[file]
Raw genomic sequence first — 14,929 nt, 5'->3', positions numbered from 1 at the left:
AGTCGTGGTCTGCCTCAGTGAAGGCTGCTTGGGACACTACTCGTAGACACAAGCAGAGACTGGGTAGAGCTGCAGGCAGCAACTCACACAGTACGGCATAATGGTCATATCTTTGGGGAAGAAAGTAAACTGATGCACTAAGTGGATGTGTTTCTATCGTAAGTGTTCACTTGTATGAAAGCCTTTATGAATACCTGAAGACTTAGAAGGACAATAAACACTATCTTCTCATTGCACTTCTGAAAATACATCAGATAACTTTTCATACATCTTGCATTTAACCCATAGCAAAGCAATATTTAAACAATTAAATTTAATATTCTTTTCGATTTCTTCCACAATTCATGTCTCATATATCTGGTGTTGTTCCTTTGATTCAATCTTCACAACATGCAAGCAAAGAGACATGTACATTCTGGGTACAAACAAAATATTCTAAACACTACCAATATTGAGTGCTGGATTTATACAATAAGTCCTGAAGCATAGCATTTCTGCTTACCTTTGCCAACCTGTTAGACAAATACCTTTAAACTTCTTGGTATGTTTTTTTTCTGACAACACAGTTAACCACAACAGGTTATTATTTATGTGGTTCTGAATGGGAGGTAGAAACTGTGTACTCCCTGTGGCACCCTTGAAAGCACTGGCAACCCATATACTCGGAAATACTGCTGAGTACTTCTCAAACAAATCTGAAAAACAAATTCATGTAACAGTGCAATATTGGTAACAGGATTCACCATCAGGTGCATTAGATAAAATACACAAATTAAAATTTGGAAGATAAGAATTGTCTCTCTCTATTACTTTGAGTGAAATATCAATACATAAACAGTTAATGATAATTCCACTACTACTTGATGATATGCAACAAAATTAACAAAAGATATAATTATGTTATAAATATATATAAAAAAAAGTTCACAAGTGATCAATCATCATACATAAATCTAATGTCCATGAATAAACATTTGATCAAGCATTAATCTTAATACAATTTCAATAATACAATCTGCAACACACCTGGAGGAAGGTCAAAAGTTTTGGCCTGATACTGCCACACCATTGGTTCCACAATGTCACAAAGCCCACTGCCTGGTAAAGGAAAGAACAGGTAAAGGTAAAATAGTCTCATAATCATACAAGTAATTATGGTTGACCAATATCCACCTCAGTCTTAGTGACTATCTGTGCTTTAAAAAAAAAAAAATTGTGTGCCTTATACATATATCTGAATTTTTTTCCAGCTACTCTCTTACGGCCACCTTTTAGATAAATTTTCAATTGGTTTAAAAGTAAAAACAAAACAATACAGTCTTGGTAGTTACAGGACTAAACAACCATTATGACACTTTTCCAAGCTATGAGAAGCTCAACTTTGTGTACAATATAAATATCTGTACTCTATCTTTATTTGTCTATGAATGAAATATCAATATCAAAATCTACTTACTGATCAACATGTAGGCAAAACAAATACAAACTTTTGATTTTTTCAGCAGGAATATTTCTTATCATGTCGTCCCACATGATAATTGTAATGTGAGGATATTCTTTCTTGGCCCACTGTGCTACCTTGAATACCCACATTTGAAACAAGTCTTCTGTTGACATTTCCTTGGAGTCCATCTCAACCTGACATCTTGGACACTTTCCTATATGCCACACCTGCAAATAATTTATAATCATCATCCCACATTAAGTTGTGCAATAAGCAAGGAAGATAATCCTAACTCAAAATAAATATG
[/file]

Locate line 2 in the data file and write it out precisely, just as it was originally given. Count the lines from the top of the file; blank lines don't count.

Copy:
AGTCGTGGTCTGCCTCAGTGAAGGCTGCTTGGGACACTACTCGTAGACACAAGCAGAGACTGGGTAGAGCTGCAGGCAGCAACTCACACAGTACGGCATAATGGTCATATCTTTGGGGAAGAAAGTAAACTGATGCACTAAGTGGATGTGTTTCTATCGTAAGTGTTCACTTGTATGAAAGCCTTTATGAATACCTGAAGACTTAGAAGGACAATAAACACTATCTTCTCATTGCACTTCTGAAAATACATCAGATAACTTTTCATACATCTTGCATTTAACCCATAGCAAAGCAATATTTAAACAATTAAATTTAATATTCTTTTCGATTTCTTCCACAATTCATGTCTCATATATCTGGTGTTGTTCCTTTGATTCAATCTTCACAACATGCAAGCAAAGAGACATGTACATTCTGGGTACAAACAAAATATTCTAAACACTACCAATATTGAGTGCTGGATTTATACAATAAGTCCTGAAGCATAGCATTTCTGCTTACCTTTGCCAACCTGTTAGACAAATACCTTTAAACTTCTTGGTATGTTTTTTTTCTGACAACACAGTTAACCACAACAGGTTATTATTTATGTGGTTCTGAATGGGAGGTAGAAACTGTGTACTCCCTGTGGCACCCTTGAAAGCACTGGCAACCCATATACTCGGAAATACTGCTGAGTACTTCTCAAACAAATCTGAAAAACAAATTCATGTAACAGTGCAATATTGGTAACAGGATTCACCATCAGGTGCATTAGATAAAATACACAAATTAAAATTTGGAAGATAAGAATTGTCTCTCTCTATTACTTTGAGTGAAATATCAATACATAAACAGTTAATGATAATTCCACTACTACTTGATGATATGCAACAAAATTAACAAAAGATATAATTATGTTATAAATATATATAAAAAAAAGTTCACAAGTGATCAATCATCATACATAAATCTAATGTCCATGAATAAACATTTGATCAAGCATTAATCTTAATACAATTTCAATAATACAATCTGCAACACACCTGGAGGAAGGTCAAAAGTTTTGGCCTGATACTGCCACACCATTGGTTCCACAATGTCACAAAGCCCACTGCCTGGTAAAGGAAAGAACAGGTAAAGGTAAAATAGTCTCATAATCATACAAGTAATTATGGTTGACCAATATCCACCTCAGTCTTAGTGACTATCTGTGCTTTAAAAAAAAAAAAATTGTGTGCCTTATACATATATCTGAATTTTTTTCCAGCTACTCTCTTACGGCCACCTTTTAGATAAATTTTCAATTGGTTTAAAAGTAAAAACAAAACAATACAGTCTTGGTAGTTACAGGACTAAACAACCATTATGACACTTTTCCAAGCTATGAGAAGCTCAACTTTGTGTACAATATAAATATCTGTACTCTATCTTTATTTGTCTATGAATGAAATATCAATATCAAAATCTACTTACTGATCAACATGTAGGCAAAACAAATACAAACTTTTGATTTTTTCAGCAGGAATATTTCTTATCATGTCGTCCCACATGATAATTGTAATGTGAGGATATTCTTTCTTGGCCCACTGTGCTACCTTGAATACCCACATTTGAAACAAGTCTTCTGTTGACATTTCCTTGGAGTCCATCTCAACCTGACATCTTGGACACTTTCCTATATGCCACACCTGCAAATAATTTATAATCATCATCCCACATTAAGTTGTGCAATAAGCAAGGAAGATAATCCTAACTCAAAATAAATATG